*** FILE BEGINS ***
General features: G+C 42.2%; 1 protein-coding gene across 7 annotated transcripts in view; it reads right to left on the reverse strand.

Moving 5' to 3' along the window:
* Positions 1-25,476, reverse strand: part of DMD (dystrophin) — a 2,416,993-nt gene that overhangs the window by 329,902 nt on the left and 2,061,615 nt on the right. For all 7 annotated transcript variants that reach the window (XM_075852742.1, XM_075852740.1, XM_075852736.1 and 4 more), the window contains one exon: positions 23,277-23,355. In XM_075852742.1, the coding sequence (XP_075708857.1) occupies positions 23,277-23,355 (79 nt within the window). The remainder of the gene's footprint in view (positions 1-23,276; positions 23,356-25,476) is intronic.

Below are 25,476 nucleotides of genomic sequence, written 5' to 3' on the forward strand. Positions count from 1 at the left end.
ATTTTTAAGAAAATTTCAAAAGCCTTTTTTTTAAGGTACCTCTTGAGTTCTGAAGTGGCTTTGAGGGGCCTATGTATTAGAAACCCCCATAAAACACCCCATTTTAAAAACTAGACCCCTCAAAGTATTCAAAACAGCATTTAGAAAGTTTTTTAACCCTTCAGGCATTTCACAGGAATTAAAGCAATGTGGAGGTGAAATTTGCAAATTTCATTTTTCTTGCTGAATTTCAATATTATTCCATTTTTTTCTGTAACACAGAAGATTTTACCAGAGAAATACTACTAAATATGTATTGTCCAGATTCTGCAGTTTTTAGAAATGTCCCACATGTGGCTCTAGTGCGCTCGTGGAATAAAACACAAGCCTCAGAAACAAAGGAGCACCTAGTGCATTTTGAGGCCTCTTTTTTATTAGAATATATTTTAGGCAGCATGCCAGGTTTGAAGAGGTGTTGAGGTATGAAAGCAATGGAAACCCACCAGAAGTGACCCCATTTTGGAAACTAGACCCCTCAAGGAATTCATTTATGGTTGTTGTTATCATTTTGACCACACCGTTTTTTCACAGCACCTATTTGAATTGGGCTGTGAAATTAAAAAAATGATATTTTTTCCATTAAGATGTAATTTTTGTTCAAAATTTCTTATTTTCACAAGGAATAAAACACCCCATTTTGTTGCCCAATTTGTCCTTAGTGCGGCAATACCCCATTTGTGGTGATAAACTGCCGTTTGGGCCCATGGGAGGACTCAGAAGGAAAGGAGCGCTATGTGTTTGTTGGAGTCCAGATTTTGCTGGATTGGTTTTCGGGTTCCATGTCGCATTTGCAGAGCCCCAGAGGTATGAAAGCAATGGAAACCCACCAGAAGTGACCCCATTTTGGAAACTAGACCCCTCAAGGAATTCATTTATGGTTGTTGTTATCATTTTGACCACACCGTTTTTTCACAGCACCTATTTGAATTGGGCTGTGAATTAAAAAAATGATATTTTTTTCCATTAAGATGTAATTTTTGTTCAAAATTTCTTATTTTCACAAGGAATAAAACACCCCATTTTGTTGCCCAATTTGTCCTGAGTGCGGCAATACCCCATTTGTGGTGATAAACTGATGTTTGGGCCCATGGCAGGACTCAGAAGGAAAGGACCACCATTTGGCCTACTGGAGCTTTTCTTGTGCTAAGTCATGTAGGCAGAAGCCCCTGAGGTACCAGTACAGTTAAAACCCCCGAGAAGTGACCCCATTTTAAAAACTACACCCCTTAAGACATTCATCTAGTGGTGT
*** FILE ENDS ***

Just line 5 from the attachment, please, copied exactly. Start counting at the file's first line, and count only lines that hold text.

ATTTTTAAGAAAATTTCAAAAGCCTTTTTTTTAAGGTACCTCTTGAGTTCTGAAGTGGCTTTGAGGGGCCTATGTATTAGAAACCCCCATAAAACACCCCATTTTAAAAACTAGACCCCTCAAAGTATTCAAAACAGCATTTAGAAAGTTTTTTAACCCTTCAGGCATTTCACAGGAATTAAAGCAATGTGGAGGTGAAATTTGCAAATTTCATTTTTCTTGCTGAATTTCAATATTATTCCATTTTTTTCTGTAACACAGAAGATTTTACCAGAGAAATACTACTAAATATGTATTGTCCAGATTCTGCAGTTTTTAGAAATGTCCCACATGTGGCTCTAGTGCGCTCGTGGAATAAAACACAAGCCTCAGAAACAAAGGAGCACCTAGTGCATTTTGAGGCCTCTTTTTTATTAGAATATATTTTAGGCAGCATGCCAGGTTTGAAGAGGTGTTGAGGTATGAAAGCAATGGAAACCCACCAGAAGTGACCCCATTTTGGAAACTAGACCCCTCAAGGAATTCATTTATGGTTGTTGTTATCATTTTGACCACACCGTTTTTTCACAGCACCTATTTGAATTGGGCTGTGAAATTAAAAAAATGATATTTTTTCCATTAAGATGTAATTTTTGTTCAAAATTTCTTATTTTCACAAGGAATAAAACACCCCATTTTGTTGCCCAATTTGTCCTTAGTGCGGCAATACCCCATTTGTGGTGATAAACTGCCGTTTGGGCCCATGGGAGGACTCAGAAGGAAAGGAGCGCTATGTGTTTGTTGGAGTCCAGATTTTGCTGGATTGGTTTTCGGGTTCCATGTCGCATTTGCAGAGCCCCAGAGGTATGAAAGCAATGGAAACCCACCAGAAGTGACCCCATTTTGGAAACTAGACCCCTCAAGGAATTCATTTATGGTTGTTGTTATCATTTTGACCACACCGTTTTTTCACAGCACCTATTTGAATTGGGCTGTGAATTAAAAAAATGATATTTTTTTCCATTAAGATGTAATTTTTGTTCAAAATTTCTTATTTTCACAAGGAATAAAACACCCCATTTTGTTGCCCAATTTGTCCTGAGTGCGGCAATACCCCATTTGTGGTGATAAACTGATGTTTGGGCCCATGGCAGGACTCAGAAGGAAAGGACCACCATTTGGCCTACTGGAGCTTTTCTTGTGCTAAGTCATGTAGGCAGAAGCCCCTGAGGTACCAGTACAGTTAAAACCCCCGAGAAGTGACCCCATTTTAAAAACTACACCCCTTAAGACATTCATCTAGTGGTGT